The Dawn of Redeeming Grace (Ken Pennings) 12.16.18

If we’re paying attention, we’ll see the dawn of redeeming grace in our lives over and over again, in small and large ways.

Audio version of Dawn of Redeeming Grace

Psalm 130: 1, 5-7

Out of the depths, I cry to you! I wait for the Lord, my soul waits, and in her word I hope;            my soul waits for the Lord more than those who watch for the morning, more than those who watch for the morning. O Israel, hope in the Lord! For with the Lord there is steadfast love, and with her is great power to redeem.

John 1:15-17

John (the Baptist) testified to (Jesus) and cried out, “This was he of whom I said, “He who comes after me ranks ahead of me because he was before me.” From God’s fullness we have all received, grace upon grace. The law indeed was given through Moses; grace and truth came through Jesus Christ.

On this 200th anniversary of one of the most famous Christmas Carols, Silent Night, each of your pastors is using a different line from the English translation of the German carol as a springboard for our sermons. My line comes from the third verse, “With the dawn of redeeming grace.”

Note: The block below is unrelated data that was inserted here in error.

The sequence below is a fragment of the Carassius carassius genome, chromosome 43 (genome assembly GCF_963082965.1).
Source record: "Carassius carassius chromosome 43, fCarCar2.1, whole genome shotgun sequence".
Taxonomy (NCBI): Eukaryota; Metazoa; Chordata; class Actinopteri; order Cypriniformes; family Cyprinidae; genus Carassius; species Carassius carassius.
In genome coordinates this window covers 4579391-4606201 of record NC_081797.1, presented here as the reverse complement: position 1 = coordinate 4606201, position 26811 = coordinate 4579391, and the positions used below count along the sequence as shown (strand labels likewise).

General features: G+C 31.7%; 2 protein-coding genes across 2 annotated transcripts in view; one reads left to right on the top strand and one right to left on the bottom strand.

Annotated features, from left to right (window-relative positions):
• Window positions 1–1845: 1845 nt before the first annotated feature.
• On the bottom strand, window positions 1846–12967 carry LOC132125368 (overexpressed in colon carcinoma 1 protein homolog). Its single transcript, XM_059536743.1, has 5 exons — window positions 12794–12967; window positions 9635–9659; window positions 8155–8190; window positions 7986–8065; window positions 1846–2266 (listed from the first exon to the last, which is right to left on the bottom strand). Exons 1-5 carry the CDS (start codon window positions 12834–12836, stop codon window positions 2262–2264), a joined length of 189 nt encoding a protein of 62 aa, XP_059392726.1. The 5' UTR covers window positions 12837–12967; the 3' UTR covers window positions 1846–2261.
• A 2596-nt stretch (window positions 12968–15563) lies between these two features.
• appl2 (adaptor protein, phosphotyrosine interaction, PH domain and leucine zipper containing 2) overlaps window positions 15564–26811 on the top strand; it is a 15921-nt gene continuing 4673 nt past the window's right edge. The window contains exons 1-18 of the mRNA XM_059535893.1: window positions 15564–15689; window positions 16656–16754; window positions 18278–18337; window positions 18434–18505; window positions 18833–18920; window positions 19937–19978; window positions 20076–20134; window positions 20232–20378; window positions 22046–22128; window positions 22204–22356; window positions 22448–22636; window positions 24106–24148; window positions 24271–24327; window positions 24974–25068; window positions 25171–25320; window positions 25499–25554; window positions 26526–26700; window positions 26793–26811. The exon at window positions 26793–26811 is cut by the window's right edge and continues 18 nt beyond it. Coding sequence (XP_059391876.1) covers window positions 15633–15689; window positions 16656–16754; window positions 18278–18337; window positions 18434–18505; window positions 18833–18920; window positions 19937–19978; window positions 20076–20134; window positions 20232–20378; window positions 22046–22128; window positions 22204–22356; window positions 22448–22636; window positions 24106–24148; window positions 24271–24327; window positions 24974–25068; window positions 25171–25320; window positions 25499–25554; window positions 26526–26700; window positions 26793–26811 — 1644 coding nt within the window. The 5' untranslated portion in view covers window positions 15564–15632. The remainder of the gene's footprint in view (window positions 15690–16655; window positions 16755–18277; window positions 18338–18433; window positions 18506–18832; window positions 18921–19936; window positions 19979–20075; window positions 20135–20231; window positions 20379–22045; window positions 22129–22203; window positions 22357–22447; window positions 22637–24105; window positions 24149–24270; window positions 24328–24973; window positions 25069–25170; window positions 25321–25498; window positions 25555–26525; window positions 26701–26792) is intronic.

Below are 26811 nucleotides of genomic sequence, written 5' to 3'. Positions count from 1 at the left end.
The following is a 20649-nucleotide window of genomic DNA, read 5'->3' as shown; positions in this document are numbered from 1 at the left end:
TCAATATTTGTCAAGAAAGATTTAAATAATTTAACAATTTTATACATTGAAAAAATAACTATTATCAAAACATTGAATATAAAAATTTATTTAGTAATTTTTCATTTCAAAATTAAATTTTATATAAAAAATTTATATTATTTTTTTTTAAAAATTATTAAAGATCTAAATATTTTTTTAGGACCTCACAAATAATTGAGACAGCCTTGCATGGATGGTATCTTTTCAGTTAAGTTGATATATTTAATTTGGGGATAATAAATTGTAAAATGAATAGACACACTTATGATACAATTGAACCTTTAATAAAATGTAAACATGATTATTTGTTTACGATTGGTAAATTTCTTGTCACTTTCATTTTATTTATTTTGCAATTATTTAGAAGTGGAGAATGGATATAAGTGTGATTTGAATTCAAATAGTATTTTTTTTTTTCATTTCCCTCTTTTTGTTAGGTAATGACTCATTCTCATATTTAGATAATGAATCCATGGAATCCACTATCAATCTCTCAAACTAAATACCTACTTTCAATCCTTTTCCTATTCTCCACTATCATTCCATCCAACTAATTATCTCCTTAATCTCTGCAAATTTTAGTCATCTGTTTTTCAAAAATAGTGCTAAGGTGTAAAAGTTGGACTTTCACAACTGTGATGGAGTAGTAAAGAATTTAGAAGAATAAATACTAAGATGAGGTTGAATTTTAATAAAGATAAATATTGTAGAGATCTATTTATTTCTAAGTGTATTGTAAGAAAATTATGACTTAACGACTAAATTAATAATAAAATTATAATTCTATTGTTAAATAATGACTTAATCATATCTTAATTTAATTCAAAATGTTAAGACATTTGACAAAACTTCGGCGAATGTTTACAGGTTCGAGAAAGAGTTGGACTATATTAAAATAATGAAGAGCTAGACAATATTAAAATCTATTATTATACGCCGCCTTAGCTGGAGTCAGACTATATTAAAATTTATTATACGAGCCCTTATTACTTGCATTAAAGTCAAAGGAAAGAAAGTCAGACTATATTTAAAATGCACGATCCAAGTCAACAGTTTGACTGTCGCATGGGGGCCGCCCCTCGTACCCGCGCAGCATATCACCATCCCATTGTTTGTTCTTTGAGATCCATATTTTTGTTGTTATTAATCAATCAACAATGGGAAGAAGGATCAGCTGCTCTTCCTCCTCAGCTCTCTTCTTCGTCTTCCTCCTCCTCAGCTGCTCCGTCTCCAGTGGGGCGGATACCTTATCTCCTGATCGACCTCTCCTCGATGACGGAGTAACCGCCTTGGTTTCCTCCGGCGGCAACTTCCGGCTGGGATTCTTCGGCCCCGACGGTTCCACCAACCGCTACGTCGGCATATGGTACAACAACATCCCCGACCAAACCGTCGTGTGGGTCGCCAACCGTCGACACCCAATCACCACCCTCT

Let’s sing the whole verse together.

Silent night, holy night,

Son of God, love’s pure light.

Radiant beams from Thy holy face,

With the dawn of redeeming grace,

Jesus, Lord, at Thy birth

Jesus, Lord, at Thy birth

(English Translation by John Freeman Young, 1863)

For many, the coming of Jesus was the dawn of redeeming grace. The author of John’s Gospel puts it this way: “From God’s fullness we have all received, grace upon grace. The law indeed was given through Moses; grace and truth came through Jesus Christ.”

All kinds of good came into the world through Jesus. In the words of Luke’s Jesus, these are the good things he came to accomplish: bring good news to the poor, proclaim release to the captives and recovery of sight to the blind, let the oppressed go free, and proclaim the year of the Lord’s favor.